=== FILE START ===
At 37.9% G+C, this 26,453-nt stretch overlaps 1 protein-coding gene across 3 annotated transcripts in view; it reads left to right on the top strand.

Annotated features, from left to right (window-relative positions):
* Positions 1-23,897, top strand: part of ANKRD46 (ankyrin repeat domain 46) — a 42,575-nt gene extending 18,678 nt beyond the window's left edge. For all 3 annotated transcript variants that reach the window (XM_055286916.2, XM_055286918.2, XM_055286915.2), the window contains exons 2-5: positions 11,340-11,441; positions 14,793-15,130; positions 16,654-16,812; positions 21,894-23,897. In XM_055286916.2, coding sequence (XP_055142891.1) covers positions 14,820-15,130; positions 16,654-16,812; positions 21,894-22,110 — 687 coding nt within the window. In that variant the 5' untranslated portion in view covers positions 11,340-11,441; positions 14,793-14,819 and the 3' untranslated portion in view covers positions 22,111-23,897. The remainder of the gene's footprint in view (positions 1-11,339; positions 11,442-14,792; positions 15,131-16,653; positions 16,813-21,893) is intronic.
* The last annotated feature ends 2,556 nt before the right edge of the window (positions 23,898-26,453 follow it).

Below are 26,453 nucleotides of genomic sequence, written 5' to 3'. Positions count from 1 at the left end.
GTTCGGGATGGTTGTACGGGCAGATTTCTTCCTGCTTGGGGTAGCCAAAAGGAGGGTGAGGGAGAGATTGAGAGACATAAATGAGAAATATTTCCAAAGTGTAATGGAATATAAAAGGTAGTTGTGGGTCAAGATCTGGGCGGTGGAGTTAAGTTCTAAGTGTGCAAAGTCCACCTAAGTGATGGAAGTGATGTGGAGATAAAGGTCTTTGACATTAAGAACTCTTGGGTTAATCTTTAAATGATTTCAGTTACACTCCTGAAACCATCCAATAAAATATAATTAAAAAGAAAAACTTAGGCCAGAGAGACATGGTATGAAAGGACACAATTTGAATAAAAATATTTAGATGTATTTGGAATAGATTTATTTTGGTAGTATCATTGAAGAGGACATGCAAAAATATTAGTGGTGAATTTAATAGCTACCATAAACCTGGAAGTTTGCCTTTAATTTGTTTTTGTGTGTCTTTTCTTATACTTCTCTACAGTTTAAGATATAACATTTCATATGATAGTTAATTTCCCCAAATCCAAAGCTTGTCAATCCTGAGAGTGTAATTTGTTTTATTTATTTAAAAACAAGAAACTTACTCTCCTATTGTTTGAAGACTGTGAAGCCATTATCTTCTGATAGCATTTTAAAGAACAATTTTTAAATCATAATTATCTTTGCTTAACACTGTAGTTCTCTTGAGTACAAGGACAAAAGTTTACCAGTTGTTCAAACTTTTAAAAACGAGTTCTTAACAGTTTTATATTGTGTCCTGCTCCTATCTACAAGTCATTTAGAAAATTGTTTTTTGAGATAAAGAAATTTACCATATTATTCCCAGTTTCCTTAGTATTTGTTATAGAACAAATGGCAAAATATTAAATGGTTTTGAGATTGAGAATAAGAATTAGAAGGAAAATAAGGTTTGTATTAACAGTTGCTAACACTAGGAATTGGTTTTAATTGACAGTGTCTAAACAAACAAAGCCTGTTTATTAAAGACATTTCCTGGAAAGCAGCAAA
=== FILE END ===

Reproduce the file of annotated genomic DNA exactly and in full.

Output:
At 37.9% G+C, this 26,453-nt stretch overlaps 1 protein-coding gene across 3 annotated transcripts in view; it reads left to right on the top strand.

Annotated features, from left to right (window-relative positions):
* Positions 1-23,897, top strand: part of ANKRD46 (ankyrin repeat domain 46) — a 42,575-nt gene extending 18,678 nt beyond the window's left edge. For all 3 annotated transcript variants that reach the window (XM_055286916.2, XM_055286918.2, XM_055286915.2), the window contains exons 2-5: positions 11,340-11,441; positions 14,793-15,130; positions 16,654-16,812; positions 21,894-23,897. In XM_055286916.2, coding sequence (XP_055142891.1) covers positions 14,820-15,130; positions 16,654-16,812; positions 21,894-22,110 — 687 coding nt within the window. In that variant the 5' untranslated portion in view covers positions 11,340-11,441; positions 14,793-14,819 and the 3' untranslated portion in view covers positions 22,111-23,897. The remainder of the gene's footprint in view (positions 1-11,339; positions 11,442-14,792; positions 15,131-16,653; positions 16,813-21,893) is intronic.
* The last annotated feature ends 2,556 nt before the right edge of the window (positions 23,898-26,453 follow it).

Below are 26,453 nucleotides of genomic sequence, written 5' to 3'. Positions count from 1 at the left end.
GTTCGGGATGGTTGTACGGGCAGATTTCTTCCTGCTTGGGGTAGCCAAAAGGAGGGTGAGGGAGAGATTGAGAGACATAAATGAGAAATATTTCCAAAGTGTAATGGAATATAAAAGGTAGTTGTGGGTCAAGATCTGGGCGGTGGAGTTAAGTTCTAAGTGTGCAAAGTCCACCTAAGTGATGGAAGTGATGTGGAGATAAAGGTCTTTGACATTAAGAACTCTTGGGTTAATCTTTAAATGATTTCAGTTACACTCCTGAAACCATCCAATAAAATATAATTAAAAAGAAAAACTTAGGCCAGAGAGACATGGTATGAAAGGACACAATTTGAATAAAAATATTTAGATGTATTTGGAATAGATTTATTTTGGTAGTATCATTGAAGAGGACATGCAAAAATATTAGTGGTGAATTTAATAGCTACCATAAACCTGGAAGTTTGCCTTTAATTTGTTTTTGTGTGTCTTTTCTTATACTTCTCTACAGTTTAAGATATAACATTTCATATGATAGTTAATTTCCCCAAATCCAAAGCTTGTCAATCCTGAGAGTGTAATTTGTTTTATTTATTTAAAAACAAGAAACTTACTCTCCTATTGTTTGAAGACTGTGAAGCCATTATCTTCTGATAGCATTTTAAAGAACAATTTTTAAATCATAATTATCTTTGCTTAACACTGTAGTTCTCTTGAGTACAAGGACAAAAGTTTACCAGTTGTTCAAACTTTTAAAAACGAGTTCTTAACAGTTTTATATTGTGTCCTGCTCCTATCTACAAGTCATTTAGAAAATTGTTTTTTGAGATAAAGAAATTTACCATATTATTCCCAGTTTCCTTAGTATTTGTTATAGAACAAATGGCAAAATATTAAATGGTTTTGAGATTGAGAATAAGAATTAGAAGGAAAATAAGGTTTGTATTAACAGTTGCTAACACTAGGAATTGGTTTTAATTGACAGTGTCTAAACAAACAAAGCCTGTTTATTAAAGACATTTCCTGGAAAGCAGCAAA